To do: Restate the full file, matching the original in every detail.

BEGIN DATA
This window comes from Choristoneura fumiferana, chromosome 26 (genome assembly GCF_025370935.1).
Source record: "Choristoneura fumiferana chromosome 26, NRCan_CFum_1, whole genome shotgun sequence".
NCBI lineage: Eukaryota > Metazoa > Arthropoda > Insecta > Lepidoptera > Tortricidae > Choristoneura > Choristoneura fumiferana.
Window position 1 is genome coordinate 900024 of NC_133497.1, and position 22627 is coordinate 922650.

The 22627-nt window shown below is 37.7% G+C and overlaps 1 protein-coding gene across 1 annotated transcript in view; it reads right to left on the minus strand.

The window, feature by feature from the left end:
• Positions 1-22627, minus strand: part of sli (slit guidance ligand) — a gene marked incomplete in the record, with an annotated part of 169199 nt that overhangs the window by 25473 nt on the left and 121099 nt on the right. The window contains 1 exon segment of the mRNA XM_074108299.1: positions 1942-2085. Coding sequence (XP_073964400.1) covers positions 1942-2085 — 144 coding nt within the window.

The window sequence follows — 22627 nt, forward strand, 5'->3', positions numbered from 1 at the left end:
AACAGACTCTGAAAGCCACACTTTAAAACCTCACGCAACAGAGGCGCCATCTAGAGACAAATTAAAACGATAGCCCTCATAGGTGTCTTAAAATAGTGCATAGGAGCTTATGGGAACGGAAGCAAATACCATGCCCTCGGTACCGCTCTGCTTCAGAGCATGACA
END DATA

This window comes from Choristoneura fumiferana, chromosome 26 (genome assembly GCF_025370935.1).
Source record: "Choristoneura fumiferana chromosome 26, NRCan_CFum_1, whole genome shotgun sequence".
NCBI lineage: Eukaryota > Metazoa > Arthropoda > Insecta > Lepidoptera > Tortricidae > Choristoneura > Choristoneura fumiferana.
Window position 1 is genome coordinate 900024 of NC_133497.1, and position 22627 is coordinate 922650.

The 22627-nt window shown below is 37.7% G+C and overlaps 1 protein-coding gene across 1 annotated transcript in view; it reads right to left on the minus strand.

The window, feature by feature from the left end:
• Positions 1-22627, minus strand: part of sli (slit guidance ligand) — a gene marked incomplete in the record, with an annotated part of 169199 nt that overhangs the window by 25473 nt on the left and 121099 nt on the right. The window contains 1 exon segment of the mRNA XM_074108299.1: positions 1942-2085. Coding sequence (XP_073964400.1) covers positions 1942-2085 — 144 coding nt within the window.

The window sequence follows — 22627 nt, forward strand, 5'->3', positions numbered from 1 at the left end:
AACAGACTCTGAAAGCCACACTTTAAAACCTCACGCAACAGAGGCGCCATCTAGAGACAAATTAAAACGATAGCCCTCATAGGTGTCTTAAAATAGTGCATAGGAGCTTATGGGAACGGAAGCAAATACCATGCCCTCGGTACCGCTCTGCTTCAGAGCATGACA